Covid deepens urban income and racial inequalities – leading macroeconomic influencers

25 November 2020 (Last Updated November 25th, 2020 07:14)

Covid deepens urban income and racial inequalities – leading macroeconomic influencers
Credit: image_vulture, Shutterstock.com.

Most cities in the US are left on their own to tackle the Covid-induced recession, with the only alternative to cut budgets. Economists believe that these cuts hit hardest on those least able to absorb them, i.e. the poor and minority households.

Teresa Ghilarducci

Teresa Ghilarducci, a labour economist focusing on retirement security, re-tweeted about how US cities face Covid surges and budget crises due to repeated lockdowns, and also protests as to which sectors should close. According to Bridget Fisher, Director of SCEPA’s Critical Public Finance project, the pandemic has deepened urban income and racial inequalities, with city budgets being limited to deal with these issues.

He further goes on to state that the disease and death rates are much higher among low-income and non-white populations in the US, such as the Latinos in Los Angeles according to data. He also stated that cities are unfairly advantaged in terms of their budget, with some not getting all the economic benefit. As a result, the politics are out of line with the economics.

Cities close or near to New York, Los Angeles or Chicago also politically do not capture the tax benefits that the economy produces, he added. It is therefore, one structural aspect to consider when the budget allocation is going bad. The other aspect is that cities and states have to balance their budgets unlike the federal government.

With revenues of all types being hit by the pandemic, sales taxes, income taxes and property taxes are all slowing down and will be revalued. Therefore, the only saviour here can be the federal government who can run deficits and ensure putting in more money into cities which they are currently not doing, he emphasised.

Helmut Reisen

Helmut Reisen, an economist, shared an article on how the French government has assembled an expert commission to pay off the Covid-19 debt mountain. Olivier Dussopt, the Secretary of State to the Ministry of Public Action and Accounts, stated that almost a dozen highly professional officials will be tasked to lay down the post-Covid course for the financially battered country. Among all the high-profile business leaders and economists will be Beatrice Weder di Mauro, a Swiss-Italian who advised Angela Merkel, the German Chancellor.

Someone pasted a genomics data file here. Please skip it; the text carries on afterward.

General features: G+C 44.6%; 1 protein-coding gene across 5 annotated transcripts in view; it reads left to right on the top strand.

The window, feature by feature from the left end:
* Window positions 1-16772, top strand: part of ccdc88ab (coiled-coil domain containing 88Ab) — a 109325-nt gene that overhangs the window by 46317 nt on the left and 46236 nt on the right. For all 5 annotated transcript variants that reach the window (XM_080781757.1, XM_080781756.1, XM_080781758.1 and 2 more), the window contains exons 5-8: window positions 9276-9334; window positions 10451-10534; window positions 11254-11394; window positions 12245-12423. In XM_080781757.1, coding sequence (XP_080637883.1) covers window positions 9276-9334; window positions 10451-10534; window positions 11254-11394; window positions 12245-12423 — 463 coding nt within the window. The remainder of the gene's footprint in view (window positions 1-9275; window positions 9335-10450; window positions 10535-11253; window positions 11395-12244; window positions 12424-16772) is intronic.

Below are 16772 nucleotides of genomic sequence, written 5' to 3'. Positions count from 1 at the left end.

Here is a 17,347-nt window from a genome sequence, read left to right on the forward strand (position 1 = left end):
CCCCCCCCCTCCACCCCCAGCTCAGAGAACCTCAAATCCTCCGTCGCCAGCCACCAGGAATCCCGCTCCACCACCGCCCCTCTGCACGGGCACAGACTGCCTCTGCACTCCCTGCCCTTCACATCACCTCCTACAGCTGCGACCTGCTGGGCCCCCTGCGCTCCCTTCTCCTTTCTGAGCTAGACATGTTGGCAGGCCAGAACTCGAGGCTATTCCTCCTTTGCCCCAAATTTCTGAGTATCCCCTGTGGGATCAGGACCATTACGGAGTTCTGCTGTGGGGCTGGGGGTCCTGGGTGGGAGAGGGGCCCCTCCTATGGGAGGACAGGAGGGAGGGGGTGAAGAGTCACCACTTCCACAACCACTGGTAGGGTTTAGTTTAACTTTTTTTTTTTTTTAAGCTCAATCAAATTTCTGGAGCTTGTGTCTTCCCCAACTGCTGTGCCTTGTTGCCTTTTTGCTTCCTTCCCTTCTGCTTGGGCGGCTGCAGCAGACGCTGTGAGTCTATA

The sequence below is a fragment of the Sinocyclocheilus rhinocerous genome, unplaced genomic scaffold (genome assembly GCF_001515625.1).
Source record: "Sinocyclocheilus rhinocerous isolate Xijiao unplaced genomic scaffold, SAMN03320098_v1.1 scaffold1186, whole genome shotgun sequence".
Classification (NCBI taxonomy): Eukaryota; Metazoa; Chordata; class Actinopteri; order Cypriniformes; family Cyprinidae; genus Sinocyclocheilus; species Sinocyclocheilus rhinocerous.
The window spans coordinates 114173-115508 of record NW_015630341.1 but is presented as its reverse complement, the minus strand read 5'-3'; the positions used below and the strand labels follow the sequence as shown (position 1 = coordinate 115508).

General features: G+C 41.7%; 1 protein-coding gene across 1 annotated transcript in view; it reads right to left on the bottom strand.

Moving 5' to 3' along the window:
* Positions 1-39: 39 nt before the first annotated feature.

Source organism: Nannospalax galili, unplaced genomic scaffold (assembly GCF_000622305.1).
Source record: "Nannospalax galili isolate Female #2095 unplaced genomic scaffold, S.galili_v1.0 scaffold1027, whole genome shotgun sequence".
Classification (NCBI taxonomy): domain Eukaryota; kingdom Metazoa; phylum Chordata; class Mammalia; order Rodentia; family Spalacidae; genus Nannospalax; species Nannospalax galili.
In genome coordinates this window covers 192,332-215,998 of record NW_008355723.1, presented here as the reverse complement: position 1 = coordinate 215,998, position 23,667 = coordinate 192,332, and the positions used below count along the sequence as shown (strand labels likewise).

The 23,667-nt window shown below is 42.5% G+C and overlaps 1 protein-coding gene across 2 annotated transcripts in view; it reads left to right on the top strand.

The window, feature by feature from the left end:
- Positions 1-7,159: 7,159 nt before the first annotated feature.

Emmanuel Macron, the President of France, stated that he wanted to avoid taxes to cover the massive financial aid borrowed to save the economy from the coronavirus crisis, the article noted.

The government has already announced approximately $547bn in subsidies and state-backed loans to support the hard-hit sectors such as airlines, automakers, winemakers and small business owners. It has also covered the large bulk of salaries for employees forced to stay home to limit layoffs.

France’s central bank has predicted a GDP decline by almost 10% this year, depending on how long the Covid restrictions will continue thereby limiting government actions. The President further plans to allow some stores to re-open before the holiday season begins as Covid cases decline, the article highlighted.

Megan Greene

Megan Greene, a global economist, re-tweeted an article by Peter Conti-Brown, a Wharton assistant professor, on what’s next for the Treasury-Fed Covid-19 lending facilities. The article noted that the Treasury’s Sceretary Steven Mnuchin’s letter to the Federal Reserve Chair Jerome Powell in November has raised some vital questions after the emergency lending facilities, especially the ones targeted to mid-sized businesses and state and local governments.

Mnuchin’s letter addresses the Treasury’s inability to make new commitments after the December 31 as part of the unified response to the Covid-19 crisis along with the Federal government. He however addressed the need to return the unused funds by the Federal Reserve that can be utilised by the Congress to re-appropriate the $455bn.

Although the Fed is most likely to return the unused funds to the Treasury, it has plenty of options, creativity, and bandwidth to adapt, the author noted. For instance, it can change its theory of emergency lending or completely engage in this lending on its own.